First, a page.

In the U.S. in 2021, per person health care spending increased by nearly 15%, reversing 2020’s spending decline of 3.5% in the first year of the COVID-19 pandemic.
The latest Health Care Cost and Utilization Report from the Health Care Cost Institute (HCCI) details health spending in 2021, dissecting the change in terms of utilization of services and prices by category.
That’s a big rise over consumers’ household inflation for food, energy, and other kitchen-table considerations, prompting me to look for additional context from a recent paper published by the OECD on Health care financing in times of high inflation,
The first chart illustrates the cumulative and annual spending changes between 2017 and 2021′ spending is the combination of utilization (volume) times price of services. The dip in patient volumes is easy to see in 2019-20, followed by the hockey stick increase in 2020-21 for utilization, signally some patients’ return to health care services.
By 2021, the largest share of spending per U.S. health citizen was for professional services, comprising nearly $1 in $3 of health care spend. Outpatient spending comprised just over $1 in $4 per capita, followed by prescription drugs which were allocated over $1 of every $5. Inpatient costs fell just below the prescription drug share of spending per person in the U.S.
Total spending, cumulatively, increased by 21.2% between 2017 and 2021. But there is an important inflationary/increasing difference in spending for prescription drugs compared to the other three categories: prescription drugs grew the most cumulatively in the period 2017 to 2021, by 29%, followed by inpatient, outpatient, and professional services which each increased roughly 19-20%.
For prices, it was inpatient costs that rose most cumulatively between 2017 and 2021, by 28%, versus 17% for prescription drugs, 9% for outpatient and 7% for professional services.
The last bar chart breaks these differences out by service in terms of the cumulative change in total spending per capita.
You can clearly see the utilization (quantity) of outpatient, professional and inpatient services drop in 2020, with rebounding in 2021 for all four categories of health care spending.
The OECD report summarizes health spending for the most developed/wealthy countries in the world, finding that health spending has consistently outpaced inflation for 15 years. That’s represented by the lighter blue line in the first chart.
“Spending on health jumped by almost 1% of GDP across OECD countries,” the report noted, “as governments stepped in to cover unexpected public health and treatment costs.|
“The crisis highlighted the need for further investments to strengthen health system resilience in the face of new shocks,” the OECD asserts
The Russia war in Ukraine, continued supply chain challenges for some essential goods, and inflation stressing mainstream consumers in many countries are forcing many health citizens to trade-off household spending between “heating, eating, and being well,” Richard Edelman recently noted explaining the health/care implications embedded in the 2023 Edelman Trust Barometer.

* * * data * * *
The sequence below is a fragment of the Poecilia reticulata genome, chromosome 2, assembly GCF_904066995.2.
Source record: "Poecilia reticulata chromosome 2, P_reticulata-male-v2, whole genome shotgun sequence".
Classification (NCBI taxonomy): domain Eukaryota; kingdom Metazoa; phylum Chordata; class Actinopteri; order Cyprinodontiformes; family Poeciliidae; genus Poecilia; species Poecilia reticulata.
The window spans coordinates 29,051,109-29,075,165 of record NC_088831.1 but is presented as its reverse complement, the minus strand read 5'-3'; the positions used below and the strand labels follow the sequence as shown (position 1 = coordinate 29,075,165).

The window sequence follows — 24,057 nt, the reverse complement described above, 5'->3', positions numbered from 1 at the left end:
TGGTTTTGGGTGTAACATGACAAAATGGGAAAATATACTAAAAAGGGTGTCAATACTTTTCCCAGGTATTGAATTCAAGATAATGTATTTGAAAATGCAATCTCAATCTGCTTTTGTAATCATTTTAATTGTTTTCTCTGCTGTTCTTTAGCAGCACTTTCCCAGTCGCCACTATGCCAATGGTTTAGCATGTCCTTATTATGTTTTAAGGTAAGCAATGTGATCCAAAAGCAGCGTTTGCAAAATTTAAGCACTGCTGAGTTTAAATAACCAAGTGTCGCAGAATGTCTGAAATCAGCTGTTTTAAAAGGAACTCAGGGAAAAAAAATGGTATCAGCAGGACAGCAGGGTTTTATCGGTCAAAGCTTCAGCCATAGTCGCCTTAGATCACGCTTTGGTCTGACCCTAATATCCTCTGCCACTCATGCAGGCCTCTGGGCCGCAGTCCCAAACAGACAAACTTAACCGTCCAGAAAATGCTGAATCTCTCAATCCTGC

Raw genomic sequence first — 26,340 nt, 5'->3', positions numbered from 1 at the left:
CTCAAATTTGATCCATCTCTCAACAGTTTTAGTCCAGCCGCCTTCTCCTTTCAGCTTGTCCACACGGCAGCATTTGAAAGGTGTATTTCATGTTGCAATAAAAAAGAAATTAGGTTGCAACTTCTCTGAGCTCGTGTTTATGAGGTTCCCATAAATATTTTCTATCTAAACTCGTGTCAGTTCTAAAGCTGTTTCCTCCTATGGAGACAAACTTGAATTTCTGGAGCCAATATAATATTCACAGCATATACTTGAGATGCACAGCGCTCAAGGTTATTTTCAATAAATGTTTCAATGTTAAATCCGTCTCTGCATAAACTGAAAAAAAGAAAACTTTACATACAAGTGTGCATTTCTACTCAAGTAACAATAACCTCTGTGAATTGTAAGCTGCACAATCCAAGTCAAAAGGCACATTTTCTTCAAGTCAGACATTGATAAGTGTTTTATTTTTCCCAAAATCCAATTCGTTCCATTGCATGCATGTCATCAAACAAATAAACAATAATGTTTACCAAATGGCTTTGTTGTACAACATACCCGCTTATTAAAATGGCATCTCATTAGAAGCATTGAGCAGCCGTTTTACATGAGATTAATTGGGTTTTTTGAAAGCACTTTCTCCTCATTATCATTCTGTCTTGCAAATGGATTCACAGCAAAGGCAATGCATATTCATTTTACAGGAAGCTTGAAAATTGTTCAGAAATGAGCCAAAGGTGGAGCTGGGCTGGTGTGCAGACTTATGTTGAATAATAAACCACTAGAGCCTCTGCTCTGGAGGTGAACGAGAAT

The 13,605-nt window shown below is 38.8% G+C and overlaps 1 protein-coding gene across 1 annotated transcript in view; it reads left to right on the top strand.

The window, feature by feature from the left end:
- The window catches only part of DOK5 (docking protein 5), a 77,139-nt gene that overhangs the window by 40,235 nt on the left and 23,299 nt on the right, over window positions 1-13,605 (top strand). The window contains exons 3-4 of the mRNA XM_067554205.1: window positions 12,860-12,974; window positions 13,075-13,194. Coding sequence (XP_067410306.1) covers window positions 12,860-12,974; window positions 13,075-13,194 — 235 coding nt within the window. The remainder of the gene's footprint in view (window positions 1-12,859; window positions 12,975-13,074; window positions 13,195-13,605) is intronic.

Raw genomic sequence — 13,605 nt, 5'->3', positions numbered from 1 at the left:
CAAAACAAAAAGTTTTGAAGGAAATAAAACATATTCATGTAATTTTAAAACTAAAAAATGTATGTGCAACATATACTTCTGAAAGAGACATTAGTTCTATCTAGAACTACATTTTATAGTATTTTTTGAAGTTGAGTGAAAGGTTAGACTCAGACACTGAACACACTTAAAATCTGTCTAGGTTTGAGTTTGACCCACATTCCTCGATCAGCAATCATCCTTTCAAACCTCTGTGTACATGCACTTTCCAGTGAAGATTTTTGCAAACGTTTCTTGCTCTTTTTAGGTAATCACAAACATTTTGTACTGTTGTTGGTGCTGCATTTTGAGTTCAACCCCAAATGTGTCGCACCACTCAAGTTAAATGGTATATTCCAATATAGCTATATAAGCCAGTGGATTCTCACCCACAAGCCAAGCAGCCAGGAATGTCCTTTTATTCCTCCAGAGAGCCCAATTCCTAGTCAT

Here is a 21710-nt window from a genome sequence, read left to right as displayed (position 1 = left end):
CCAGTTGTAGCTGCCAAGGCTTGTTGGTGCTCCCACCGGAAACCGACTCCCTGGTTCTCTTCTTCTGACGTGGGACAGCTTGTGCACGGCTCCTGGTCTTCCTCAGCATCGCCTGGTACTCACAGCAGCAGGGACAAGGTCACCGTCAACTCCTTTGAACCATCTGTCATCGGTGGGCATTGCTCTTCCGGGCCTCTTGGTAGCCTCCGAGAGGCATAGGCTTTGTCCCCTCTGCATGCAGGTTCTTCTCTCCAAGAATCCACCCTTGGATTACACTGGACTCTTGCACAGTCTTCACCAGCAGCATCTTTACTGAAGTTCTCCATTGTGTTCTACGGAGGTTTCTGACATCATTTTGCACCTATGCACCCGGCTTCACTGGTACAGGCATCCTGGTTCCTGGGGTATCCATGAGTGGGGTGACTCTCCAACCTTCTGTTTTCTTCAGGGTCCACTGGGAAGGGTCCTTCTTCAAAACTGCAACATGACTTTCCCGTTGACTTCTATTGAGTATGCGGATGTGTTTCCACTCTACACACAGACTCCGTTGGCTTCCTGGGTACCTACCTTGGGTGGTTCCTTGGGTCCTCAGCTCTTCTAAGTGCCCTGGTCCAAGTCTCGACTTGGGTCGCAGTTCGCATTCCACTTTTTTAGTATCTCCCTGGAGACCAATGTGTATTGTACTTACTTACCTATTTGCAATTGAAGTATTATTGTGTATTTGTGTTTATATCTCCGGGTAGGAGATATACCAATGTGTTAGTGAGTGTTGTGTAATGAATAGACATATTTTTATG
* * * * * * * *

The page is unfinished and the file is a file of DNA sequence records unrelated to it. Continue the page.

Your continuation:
In light of inflation and increasing health care costs among the OECD nations, of which the U.S. is one, “policy options remain limited” the Organization calls out, warning that the health care cost “spending spree” must now be tempered with greater efficiencies and wringing out wasteful spending.
In addition to making cutting out waste in healthcare spending Job 1, OECD also notes that medical errors also represent waste in clinical settings, and that employing trained clinical workers to function at the top of their abilities could also be a useful strategy for cost-saving and extending care for access.
OECD finally recognizes that all stakeholders in the health/care ecosystem have roles to play in being more efficient, effective, and engaging in getting more value out of health care spending. That sandbox includes health care providers and hospitals, physicians and ambulatory care sites, pharma and medical device companies, and indeed — patients, as well, who can improve in healthier lifestyles, self-care, and addressing risk factors under personal control when possible.
Watch for each of the stakeholder groups’ messaging to point fingers in the ongoing health care cost blame game: here is the recently published link to AHIP’s analysis of prescription drug pricing, the AHA’s report via Kaufman Hall on the need for financial reserves (speaking to hospitals’ fiscal health in light of challenging reimbursement), and Primerica’s survey of U.S. middle-class households finding that health care has returned to the #1 household fiscal concern ahead of inflation in 2023. All health ecosystem players are organizing for 2024’s national elections.
The OECD report also hinted at the possibility of increasing taxation on the private sector (which could be either or both taxpaying consumers or companies/business) to supplement funding for the public sector. This is, to be sure, going to be a discussion/debate point in the U.S. approaching the 2024 November elections for Congressional platforms along with what the next President elected talks of doing to re-build a more resilient U.S. healthcare system that can weather the next pandemic and exogenous shock to the American economy — both the macroeconomy and the health economy itself.